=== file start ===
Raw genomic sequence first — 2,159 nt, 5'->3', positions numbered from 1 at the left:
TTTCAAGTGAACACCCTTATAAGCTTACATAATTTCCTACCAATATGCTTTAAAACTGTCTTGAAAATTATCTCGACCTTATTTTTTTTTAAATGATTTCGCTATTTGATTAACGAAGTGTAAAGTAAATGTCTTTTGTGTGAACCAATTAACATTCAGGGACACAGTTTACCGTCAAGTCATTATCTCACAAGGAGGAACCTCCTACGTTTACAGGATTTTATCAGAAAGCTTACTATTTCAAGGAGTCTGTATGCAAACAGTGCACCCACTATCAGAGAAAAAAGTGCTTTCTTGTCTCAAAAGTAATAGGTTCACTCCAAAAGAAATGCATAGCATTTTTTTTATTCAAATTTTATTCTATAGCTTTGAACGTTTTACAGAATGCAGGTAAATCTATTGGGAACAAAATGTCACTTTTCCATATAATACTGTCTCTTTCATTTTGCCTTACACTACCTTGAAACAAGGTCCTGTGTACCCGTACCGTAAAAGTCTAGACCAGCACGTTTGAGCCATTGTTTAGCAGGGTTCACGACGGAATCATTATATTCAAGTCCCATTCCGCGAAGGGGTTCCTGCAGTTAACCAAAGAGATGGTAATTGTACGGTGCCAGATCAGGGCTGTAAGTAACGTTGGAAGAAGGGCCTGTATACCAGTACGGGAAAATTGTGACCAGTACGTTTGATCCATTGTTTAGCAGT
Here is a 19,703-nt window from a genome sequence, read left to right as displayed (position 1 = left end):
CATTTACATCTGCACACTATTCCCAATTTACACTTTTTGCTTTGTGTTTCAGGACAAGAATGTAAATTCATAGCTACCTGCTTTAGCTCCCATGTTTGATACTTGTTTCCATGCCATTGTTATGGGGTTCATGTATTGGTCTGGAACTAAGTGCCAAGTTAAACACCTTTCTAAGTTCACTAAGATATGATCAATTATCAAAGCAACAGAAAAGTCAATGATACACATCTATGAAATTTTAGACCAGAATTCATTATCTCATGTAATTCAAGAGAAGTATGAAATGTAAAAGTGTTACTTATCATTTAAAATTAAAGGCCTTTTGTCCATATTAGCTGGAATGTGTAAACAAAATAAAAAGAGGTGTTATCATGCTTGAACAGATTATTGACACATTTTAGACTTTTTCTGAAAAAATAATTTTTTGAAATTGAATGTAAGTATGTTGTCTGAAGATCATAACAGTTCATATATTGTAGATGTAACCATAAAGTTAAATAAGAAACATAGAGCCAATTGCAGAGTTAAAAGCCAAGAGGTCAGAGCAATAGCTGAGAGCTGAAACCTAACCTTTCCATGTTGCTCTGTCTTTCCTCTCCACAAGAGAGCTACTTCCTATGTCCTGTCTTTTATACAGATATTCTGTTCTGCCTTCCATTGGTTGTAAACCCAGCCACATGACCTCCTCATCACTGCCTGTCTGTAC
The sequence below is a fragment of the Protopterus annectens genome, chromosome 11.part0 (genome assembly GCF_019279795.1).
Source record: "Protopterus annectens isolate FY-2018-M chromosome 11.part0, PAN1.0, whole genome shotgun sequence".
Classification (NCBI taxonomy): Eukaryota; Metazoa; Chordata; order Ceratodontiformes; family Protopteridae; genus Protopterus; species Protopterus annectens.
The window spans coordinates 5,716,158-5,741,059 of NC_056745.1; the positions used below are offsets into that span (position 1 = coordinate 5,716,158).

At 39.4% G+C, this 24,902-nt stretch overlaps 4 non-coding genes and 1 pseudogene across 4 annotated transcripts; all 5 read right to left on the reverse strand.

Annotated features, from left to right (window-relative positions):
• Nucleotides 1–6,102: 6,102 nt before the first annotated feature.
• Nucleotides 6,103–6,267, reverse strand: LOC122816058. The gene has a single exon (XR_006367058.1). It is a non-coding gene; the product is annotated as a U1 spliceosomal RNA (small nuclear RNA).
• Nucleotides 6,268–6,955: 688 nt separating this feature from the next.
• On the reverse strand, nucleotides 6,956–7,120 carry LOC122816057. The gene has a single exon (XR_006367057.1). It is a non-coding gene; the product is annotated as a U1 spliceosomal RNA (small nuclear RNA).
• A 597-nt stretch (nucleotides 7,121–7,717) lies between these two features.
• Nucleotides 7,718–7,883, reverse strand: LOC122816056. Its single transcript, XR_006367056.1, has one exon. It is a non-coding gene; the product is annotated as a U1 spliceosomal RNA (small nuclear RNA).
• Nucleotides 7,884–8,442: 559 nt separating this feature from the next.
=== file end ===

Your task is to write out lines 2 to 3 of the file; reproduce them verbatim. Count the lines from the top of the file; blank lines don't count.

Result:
TTTCAAGTGAACACCCTTATAAGCTTACATAATTTCCTACCAATATGCTTTAAAACTGTCTTGAAAATTATCTCGACCTTATTTTTTTTTAAATGATTTCGCTATTTGATTAACGAAGTGTAAAGTAAATGTCTTTTGTGTGAACCAATTAACATTCAGGGACACAGTTTACCGTCAAGTCATTATCTCACAAGGAGGAACCTCCTACGTTTACAGGATTTTATCAGAAAGCTTACTATTTCAAGGAGTCTGTATGCAAACAGTGCACCCACTATCAGAGAAAAAAGTGCTTTCTTGTCTCAAAAGTAATAGGTTCACTCCAAAAGAAATGCATAGCATTTTTTTTATTCAAATTTTATTCTATAGCTTTGAACGTTTTACAGAATGCAGGTAAATCTATTGGGAACAAAATGTCACTTTTCCATATAATACTGTCTCTTTCATTTTGCCTTACACTACCTTGAAACAAGGTCCTGTGTACCCGTACCGTAAAAGTCTAGACCAGCACGTTTGAGCCATTGTTTAGCAGGGTTCACGACGGAATCATTATATTCAAGTCCCATTCCGCGAAGGGGTTCCTGCAGTTAACCAAAGAGATGGTAATTGTACGGTGCCAGATCAGGGCTGTAAGTAACGTTGGAAGAAGGGCCTGTATACCAGTACGGGAAAATTGTGACCAGTACGTTTGATCCATTGTTTAGCAGT
Here is a 19,703-nt window from a genome sequence, read left to right as displayed (position 1 = left end):